|No Jive 3-in-1|
|Dimensions||Diameter: 55.6mm |
String Gap Width: 4.8mm
|Material||Wood with metal axle|
|Bearing size||Wooden axle sleeve|
It uses a metal rod with threaded ends that screw into reversible axle nuts inserted into the yo-yo halves holding them together. The rod passes through a wooden axle sleeve, giving the the 3-in-1 the play and appeal of a traditional fixed wooden axle yo-yo. This made it the first take-apart wooden yo-yo, and allowed it to be reassembled in three different shapes by turning one or both of the halves around: "Classic" (Standard/Imperial), "Flying Camel" (Butterfly), or "Pagoda" style. The design also made it easier to untangle knots from the string. The ability to change between shapes also allowed the user to switch to different playing styles with having to alternate between two different yo-yos.
Tom had made at least 30 different prototypes and tried many different materials for the axle and string before settling on his final design.
Originally made with a plain maple finish, the No Jive has been seen finished in stained, airbrushed, laser-carved, and even multi-layer laminated styles over the years. The success of this yo-yo established Tom Kuhn as America's premier manufacturer of wooden yo-yos.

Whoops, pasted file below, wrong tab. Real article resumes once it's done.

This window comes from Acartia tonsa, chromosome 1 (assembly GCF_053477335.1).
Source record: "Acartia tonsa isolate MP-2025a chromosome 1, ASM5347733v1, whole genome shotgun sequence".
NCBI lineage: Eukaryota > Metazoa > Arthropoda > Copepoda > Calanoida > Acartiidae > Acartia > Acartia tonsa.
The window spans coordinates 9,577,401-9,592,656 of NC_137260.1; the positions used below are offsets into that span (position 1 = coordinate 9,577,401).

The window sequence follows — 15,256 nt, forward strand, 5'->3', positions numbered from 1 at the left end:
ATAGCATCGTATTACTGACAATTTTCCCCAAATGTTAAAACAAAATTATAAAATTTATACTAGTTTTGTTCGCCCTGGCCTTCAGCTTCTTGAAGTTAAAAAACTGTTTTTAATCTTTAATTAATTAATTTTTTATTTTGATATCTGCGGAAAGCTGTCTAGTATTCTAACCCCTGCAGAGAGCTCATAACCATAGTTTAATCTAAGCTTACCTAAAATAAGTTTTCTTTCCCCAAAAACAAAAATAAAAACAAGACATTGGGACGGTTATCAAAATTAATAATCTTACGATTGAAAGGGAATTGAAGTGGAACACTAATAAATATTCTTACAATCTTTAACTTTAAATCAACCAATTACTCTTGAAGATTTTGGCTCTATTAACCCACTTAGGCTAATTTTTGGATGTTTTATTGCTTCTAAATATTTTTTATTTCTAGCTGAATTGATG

In November 2016, Tom Kuhn himself found an old batch of 100 original No Jives from the old days, and the yo-yos are sold online at YoYoExpert.
- Tom Kuhn No Jive early prototype at the Museum of Yo-Yo History
- Tom Kuhn No Jive 3-in-1 at the Museum of Yo-Yo History
- Tom Kuhn No Jive 3-in-1 (special blue stain limited run) at the Museum of Yo-Yo History
- Tom Kuhn No Jive 3-in-1 (two-toned yellow/purple) at the Museum of Yo-Yo History
- Tom Kuhn No Jive 3-in-1 (blue with white stripe) at the Museum of Yo-Yo History
- Tom Kuhn No Jive 3-in-1 (light blue with white stripe, special 20th birthday run) at the Museum of Yo-Yo History
- Tom Kuhn No Jive 3-in-1 (green with white strip, special 20th birthday run) at the Museum of Yo-Yo History
- Tom Kuhn No Jive 3-in-1 (metallic green) at the Museum of Yo-Yo History